In 2017, Ángel Manuel Carmona-Alomar was found in possession of a modified 9mm Glock pistol, ammunition, marijuana, and Percocet pills during a vehicle search by Puerto Rico Police. He admitted ownership of the firearm and ammunition. Subsequently, he was charged and pled guilty to unlawful possession of a firearm by a prohibited person and possession of a machinegun. He was sentenced to thirty months in prison followed by three years of supervised release. In 2020, while on supervised release, Carmona was again found with a modified firearm and ammunition, leading to new charges and a supervised release violation.The United States District Court for the District of Puerto Rico sentenced Carmona to sixty months in prison for the new charges and an additional two years for the supervised release violation, to be served consecutively. The court justified the upward variance from the sentencing guidelines by citing Carmona's repeated offenses, lack of remorse, and the serious nature of machinegun possession, particularly in the context of Puerto Rico's gun violence issues.The United States Court of Appeals for the First Circuit reviewed the case. Carmona argued that the District Court erred procedurally by not providing case-specific reasons for the upward variance and by relying on factors already accounted for in the guidelines. He also contended that the sentence was substantively unreasonable. The First Circuit found no merit in these arguments, noting that the District Court had appropriately considered Carmona's repeated offenses and the specific context of gun violence in Puerto Rico. The appellate court affirmed both the sixty-month sentence for the new charges and the two-year sentence for the supervised release violation, concluding that the District Court did not abuse its discretion. View "US v. Carmona-Alomar" on Justia Law

by
Aquiles Jimenez appealed the denial of his second petition for resentencing under California Penal Code section 1172.6. Jimenez had previously pled guilty to aiding and abetting second-degree murder and was sentenced to 15 years to life. His first petition for resentencing was denied after an evidentiary hearing where the trial court found him guilty beyond a reasonable doubt as a direct aider and abettor with implied malice. This decision was affirmed on appeal based on the sufficiency of the evidence.In his second petition, Jimenez argued that changes in the law, specifically Senate Bill No. 775 and the California Supreme Court's decision in People v. Reyes, made the doctrines of collateral estoppel and law of the case inapplicable. He also cited People v. Pittman, which changed how courts should consider an offender’s youth when determining implied malice. The trial court denied the second petition at the prima facie stage, stating there was no legal basis to revisit its prior ruling.The California Court of Appeal, Fourth Appellate District, Division One, reviewed the case. The court concluded that significant changes in the law regarding the culpability of young adult offenders necessitated a new evidentiary hearing. The court noted that recent case law and legislative changes require consideration of a defendant's youth and brain development when determining malice. The court found that the trial court's failure to consider Jimenez's youth was not harmless and that the doctrines of collateral estoppel and law of the case did not bar his second petition.The Court of Appeal reversed the trial court's order and remanded the case for a new evidentiary hearing consistent with current law, allowing the trial court to consider Jimenez's youth and brain development in determining whether he acted with malice. View "P. v. Jimenez" on Justia Law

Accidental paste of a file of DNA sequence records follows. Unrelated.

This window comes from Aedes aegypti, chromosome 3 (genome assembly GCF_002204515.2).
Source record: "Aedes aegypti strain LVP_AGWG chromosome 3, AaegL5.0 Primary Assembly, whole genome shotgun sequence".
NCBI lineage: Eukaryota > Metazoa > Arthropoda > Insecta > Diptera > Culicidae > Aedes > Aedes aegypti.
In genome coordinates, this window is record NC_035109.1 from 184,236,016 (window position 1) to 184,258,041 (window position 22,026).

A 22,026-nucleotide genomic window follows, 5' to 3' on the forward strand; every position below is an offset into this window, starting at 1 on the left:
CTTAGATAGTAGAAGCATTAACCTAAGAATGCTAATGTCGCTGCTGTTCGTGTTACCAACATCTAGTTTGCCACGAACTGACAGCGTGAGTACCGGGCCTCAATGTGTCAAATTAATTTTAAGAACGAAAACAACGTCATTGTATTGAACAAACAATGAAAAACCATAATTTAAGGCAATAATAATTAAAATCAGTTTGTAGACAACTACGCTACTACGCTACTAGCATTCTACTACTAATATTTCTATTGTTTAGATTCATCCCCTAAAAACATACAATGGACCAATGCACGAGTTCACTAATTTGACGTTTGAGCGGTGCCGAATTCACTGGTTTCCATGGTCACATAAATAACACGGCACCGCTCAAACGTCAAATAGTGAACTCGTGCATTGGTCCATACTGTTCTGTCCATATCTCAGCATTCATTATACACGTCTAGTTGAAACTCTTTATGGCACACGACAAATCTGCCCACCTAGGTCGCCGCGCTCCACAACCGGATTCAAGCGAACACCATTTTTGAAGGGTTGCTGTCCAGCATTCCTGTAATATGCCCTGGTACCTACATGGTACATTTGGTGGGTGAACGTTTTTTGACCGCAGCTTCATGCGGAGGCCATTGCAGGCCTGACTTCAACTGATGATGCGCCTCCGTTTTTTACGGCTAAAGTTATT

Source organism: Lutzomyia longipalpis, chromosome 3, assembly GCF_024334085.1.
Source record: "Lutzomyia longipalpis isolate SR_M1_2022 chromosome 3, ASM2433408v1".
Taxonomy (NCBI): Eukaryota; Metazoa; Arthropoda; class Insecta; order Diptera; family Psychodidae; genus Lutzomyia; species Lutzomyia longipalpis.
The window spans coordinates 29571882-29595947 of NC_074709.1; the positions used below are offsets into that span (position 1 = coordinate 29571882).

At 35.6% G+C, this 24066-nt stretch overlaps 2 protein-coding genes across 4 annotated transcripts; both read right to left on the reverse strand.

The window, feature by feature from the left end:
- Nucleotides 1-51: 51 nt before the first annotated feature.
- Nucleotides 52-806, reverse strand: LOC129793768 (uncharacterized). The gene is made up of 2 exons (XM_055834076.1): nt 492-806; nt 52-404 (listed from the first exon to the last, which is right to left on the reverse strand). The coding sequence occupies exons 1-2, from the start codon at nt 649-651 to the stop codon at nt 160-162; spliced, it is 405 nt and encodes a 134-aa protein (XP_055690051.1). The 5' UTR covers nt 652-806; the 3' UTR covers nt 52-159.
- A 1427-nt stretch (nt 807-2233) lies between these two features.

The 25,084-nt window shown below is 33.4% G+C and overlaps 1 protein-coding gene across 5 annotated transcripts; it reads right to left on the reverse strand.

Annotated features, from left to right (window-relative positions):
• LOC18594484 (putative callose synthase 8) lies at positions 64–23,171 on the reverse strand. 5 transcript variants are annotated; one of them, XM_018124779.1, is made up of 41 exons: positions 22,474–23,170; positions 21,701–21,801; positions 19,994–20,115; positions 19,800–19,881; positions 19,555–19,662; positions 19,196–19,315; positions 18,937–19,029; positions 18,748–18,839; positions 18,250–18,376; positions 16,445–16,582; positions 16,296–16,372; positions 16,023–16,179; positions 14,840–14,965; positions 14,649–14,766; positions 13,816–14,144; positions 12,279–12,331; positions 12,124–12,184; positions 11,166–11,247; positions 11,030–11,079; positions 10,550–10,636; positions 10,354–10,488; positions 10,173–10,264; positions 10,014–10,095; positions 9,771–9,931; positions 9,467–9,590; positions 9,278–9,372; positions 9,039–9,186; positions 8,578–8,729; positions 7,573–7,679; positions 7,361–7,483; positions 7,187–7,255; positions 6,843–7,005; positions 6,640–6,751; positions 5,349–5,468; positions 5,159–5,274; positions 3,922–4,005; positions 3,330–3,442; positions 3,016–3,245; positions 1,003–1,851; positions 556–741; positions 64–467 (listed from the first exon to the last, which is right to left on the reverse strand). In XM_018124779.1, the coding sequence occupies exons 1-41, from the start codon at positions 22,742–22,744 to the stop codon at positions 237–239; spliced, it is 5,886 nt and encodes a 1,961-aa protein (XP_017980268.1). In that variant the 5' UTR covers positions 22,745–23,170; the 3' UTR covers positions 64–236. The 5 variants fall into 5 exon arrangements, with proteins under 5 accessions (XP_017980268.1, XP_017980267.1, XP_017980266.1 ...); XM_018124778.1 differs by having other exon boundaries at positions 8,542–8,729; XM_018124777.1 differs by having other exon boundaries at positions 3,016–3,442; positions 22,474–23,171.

by
Elizabeth Peters Young was convicted of conspiring to pay and receive kickbacks from federal reimbursements for medical creams and lotions dispensed by pharmacies she worked with. The district court sentenced her to 57 months in prison and ordered her to pay $1.5 million in restitution and forfeiture, representing the gross proceeds she controlled during the conspiracy.The United States District Court for the Southern District of Florida initially reviewed the case. Young challenged her conviction, restitution order, and forfeiture judgment, arguing insufficient evidence for her conspiracy conviction, improper calculation of restitution, and errors in the forfeiture amount. The district court denied her motion to set aside the verdict and sentenced her, including the contested financial penalties.The United States Court of Appeals for the Eleventh Circuit reviewed the case. The court affirmed Young’s conspiracy conviction, finding sufficient evidence that she conspired with others, including a pharmacy, to receive kickbacks. The court also upheld the forfeiture judgment, ruling that Young was liable for the gross proceeds she controlled, even if she distributed some to co-conspirators. However, the court vacated the restitution order, agreeing with Young that the government did not prove the amount of loss it experienced due to her conduct. The court remanded the case for further proceedings to determine the correct restitution amount. View "USA v. Young" on Justia Law